There are a few things I feel are important to point out about the data types in the above table. First, back in “Database Creation Basics” I said the maximum size a row could be was 8060 bytes. In order to calculate how big each row of your table will be and see if it is under 8060 bytes, typically you can just add up the size of each column to get the answer. Although it is true that a row can’t span more than one page, there is a way to get around the 8060 byte limitation – the text, ntext, and image data types (aka “BLOB” or Binary Large OBject ). By default, the text, ntext, and image data types don’t store their data in the row like the other fields of that row do. Instead, they store a 16 byte pointer that redirects SQL Server to another 8 K page(s) where the data can be found. By having only a pointer to the data stored in the row, you can get around the 8060 byte limitation. But be warned, the text, ntext, and image data types have some limitations that we will see over the next few articles. One downside is that since SQL Server must retrieve two or more pages (verses only one page for rows without any text/image data) using the text, ntext, and image data types slows SQL Server down. One good practice is only to use/retrieve from the text, ntext, and image data types when it is absolutely necessary.
Speaking of variables that have a non ‘n’ version and a ‘n’ version, let’s talk about non-Unicode strings verses Unicode strings. If you remember back to “Installation Basics” one of the options when installing SQL Server was to select a collation that included the selection of an ASCII code page. The non-Unicode data types, char, varchar, and text, store the ASCII values from the code page for each character. Because there are only 256 ASCII values per code page, the space required to store an ASCII value is only 1 byte ( 2^8 ). But what if you need to have multiple language support or there is not an ASCII code page that has all the characters you need? Well, by using the Unicode data types nchar, nvarchar, and ntext, you can store multiple languages and have access to over 256 characters. In order to achieve this, unlike the non-Unicode data types, the Unicode data types are made up of a 2 byte number for each character that gives a possible 65,536 characters ( 2^16 )- more than enough to include all the characters you would need for multilingual support. (Check out http://www.unicode.org/ for more info on Unicode)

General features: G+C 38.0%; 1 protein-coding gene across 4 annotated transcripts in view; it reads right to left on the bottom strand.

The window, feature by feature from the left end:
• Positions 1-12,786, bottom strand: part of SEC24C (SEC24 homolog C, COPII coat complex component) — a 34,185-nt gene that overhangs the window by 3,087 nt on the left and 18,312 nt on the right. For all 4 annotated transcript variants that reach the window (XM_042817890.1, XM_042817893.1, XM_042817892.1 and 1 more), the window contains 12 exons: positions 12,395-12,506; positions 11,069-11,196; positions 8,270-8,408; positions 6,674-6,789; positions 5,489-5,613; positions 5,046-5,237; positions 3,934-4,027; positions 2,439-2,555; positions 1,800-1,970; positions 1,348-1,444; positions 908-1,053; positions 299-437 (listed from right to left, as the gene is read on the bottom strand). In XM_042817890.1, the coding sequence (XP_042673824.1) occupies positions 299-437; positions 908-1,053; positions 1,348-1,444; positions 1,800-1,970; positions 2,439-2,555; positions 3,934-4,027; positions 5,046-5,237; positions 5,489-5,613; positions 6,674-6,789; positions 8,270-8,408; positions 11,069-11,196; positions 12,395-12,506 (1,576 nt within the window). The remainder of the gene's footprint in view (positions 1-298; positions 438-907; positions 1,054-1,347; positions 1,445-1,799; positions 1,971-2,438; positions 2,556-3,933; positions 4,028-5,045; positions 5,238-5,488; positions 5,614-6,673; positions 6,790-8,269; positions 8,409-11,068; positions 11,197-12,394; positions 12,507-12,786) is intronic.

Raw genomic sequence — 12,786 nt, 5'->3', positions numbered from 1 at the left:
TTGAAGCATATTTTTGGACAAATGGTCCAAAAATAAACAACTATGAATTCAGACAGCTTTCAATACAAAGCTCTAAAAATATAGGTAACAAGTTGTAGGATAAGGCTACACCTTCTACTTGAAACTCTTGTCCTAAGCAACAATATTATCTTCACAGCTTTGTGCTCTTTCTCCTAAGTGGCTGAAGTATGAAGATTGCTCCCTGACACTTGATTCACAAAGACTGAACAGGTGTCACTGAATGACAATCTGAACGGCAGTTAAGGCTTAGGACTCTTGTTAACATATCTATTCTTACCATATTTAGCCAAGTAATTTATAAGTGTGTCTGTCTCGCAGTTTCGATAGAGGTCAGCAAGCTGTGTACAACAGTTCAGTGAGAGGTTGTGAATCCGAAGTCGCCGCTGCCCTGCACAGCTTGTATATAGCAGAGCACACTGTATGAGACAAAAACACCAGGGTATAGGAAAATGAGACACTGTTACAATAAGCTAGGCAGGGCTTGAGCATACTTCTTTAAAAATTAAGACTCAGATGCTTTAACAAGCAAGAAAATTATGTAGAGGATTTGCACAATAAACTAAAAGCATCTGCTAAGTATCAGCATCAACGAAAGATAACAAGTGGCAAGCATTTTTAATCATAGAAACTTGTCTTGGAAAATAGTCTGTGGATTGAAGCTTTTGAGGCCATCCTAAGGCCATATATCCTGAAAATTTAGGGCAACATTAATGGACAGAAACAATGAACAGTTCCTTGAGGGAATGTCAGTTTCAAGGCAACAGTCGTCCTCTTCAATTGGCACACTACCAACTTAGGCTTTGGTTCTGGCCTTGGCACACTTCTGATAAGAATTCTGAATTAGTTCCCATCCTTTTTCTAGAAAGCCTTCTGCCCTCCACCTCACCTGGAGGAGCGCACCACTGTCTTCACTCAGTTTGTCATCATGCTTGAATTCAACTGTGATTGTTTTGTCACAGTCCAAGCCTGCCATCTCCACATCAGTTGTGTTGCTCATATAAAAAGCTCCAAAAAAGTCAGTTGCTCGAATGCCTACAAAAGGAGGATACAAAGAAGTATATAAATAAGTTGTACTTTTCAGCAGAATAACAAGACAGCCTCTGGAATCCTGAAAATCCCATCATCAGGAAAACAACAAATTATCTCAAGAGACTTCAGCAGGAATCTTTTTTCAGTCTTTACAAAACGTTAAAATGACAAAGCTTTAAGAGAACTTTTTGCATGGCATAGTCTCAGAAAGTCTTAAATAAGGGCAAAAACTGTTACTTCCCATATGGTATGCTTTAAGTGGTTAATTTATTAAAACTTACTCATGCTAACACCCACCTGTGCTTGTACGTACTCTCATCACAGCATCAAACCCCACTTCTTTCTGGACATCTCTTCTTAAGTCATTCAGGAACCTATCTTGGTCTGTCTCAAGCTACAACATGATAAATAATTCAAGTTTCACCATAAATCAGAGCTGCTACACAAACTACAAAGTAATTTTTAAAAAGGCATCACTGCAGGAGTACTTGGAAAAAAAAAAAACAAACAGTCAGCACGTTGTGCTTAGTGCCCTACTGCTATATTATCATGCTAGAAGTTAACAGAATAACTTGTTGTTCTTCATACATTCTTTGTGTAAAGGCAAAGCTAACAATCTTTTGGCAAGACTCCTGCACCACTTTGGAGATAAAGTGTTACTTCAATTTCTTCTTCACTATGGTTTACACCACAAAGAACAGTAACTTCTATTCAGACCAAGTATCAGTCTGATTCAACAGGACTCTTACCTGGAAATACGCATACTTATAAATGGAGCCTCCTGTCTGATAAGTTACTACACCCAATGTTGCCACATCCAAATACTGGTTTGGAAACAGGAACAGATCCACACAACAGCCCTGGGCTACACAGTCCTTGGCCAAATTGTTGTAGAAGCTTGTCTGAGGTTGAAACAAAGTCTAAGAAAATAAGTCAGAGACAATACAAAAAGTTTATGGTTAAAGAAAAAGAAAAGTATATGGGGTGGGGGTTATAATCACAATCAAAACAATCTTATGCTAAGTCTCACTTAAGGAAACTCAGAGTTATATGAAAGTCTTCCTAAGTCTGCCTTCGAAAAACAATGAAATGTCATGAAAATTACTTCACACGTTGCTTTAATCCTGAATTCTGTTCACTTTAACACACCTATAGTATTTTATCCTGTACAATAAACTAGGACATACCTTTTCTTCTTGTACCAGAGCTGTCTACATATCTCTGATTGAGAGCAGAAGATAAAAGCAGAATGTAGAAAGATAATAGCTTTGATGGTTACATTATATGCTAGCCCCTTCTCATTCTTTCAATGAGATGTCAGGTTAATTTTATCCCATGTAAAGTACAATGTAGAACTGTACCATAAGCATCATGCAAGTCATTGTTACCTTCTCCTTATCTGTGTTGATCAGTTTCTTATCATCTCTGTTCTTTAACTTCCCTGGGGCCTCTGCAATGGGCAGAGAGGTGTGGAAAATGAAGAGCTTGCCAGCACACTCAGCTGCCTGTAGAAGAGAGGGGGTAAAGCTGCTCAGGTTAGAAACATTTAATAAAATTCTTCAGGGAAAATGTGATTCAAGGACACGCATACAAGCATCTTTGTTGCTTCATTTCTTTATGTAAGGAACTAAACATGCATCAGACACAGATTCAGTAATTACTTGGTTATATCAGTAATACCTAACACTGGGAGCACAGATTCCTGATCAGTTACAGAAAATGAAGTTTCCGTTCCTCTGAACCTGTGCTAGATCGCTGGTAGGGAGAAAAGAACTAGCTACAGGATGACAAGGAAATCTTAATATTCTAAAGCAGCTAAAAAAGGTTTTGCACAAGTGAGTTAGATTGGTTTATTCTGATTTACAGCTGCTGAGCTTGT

The next point I would like to make about data types is fixed-length and the variable-length data types. If you use the char or nchar data types, no matter how many characters you enter, the field will always use n number (or 2*n for nchar) of bytes. For example, if I set the length (i.e. n) of a column to 10 and had three rows: ‘Dan’, ‘Mike’, and ‘Jason’ – the space needed to store those three rows would be 30 bytes even though there is only 9 characters worth of data. On the other hand, if I used the variable-length version of char or varchar, the space needed to store the three example rows is only 9 bytes – a 21 byte savings. Now that may not seem like much, but multiply that by several columns of data and 100,000 rows and it adds up quick. So it may seem like varchar and nvarchar are the way to go all the time, but they also have a downside – the time needed to deal with the variable length nature of varchar and nvarchar slows SQL Server down. As a rule of thumb, it is best to use char or nchar whenever the strings will be about the same size from row to row. Whereas if the length of the strings varies greatly between rows, it is typically best to use varchar or nvarchar. Now for the three row example I gave it may be best just to leave it as char – looking at a larger sample from that table may show more names are grater than 5 characters or that the speed increase by using a fixed-length data type outweighs the extra disk space that gets used. Like I said…when working with SQL Server most things are a balancing act, you just have to see what gives you the best performance for your situation.
Finally there are some more generalized points about data types that are important. When you choose a data type the goal should be to choose one that is as small in size as possible, but one that will still accept all the values that may be possible over the lifetime of the database. A good example of this is selecting the size of integer to use. If you know you are only going to store a yes/no answer, bit is the perfect size and anything larger, such as smallint or int, will only waste storage space. Another example of wasting space would be using datetime when you only need the range and accuracy of smalldatetime. By selecting the smallest data type possible, you not only save disk space, but you also reduce the number of pages that makeup the table – which in turn lowers the time needed to run a query (i.e. SQL Server has less pages to retrieve from the hard disk and scan). You should also try and let your data types do as much work for you as possible when dealing with data integrity. A good example of this is to use datetime or smalldatetime to store date information – those data types may take up more space and use more processing power then making your own date from a 6 character string, but in the long run using the proper data type for the job will save you time.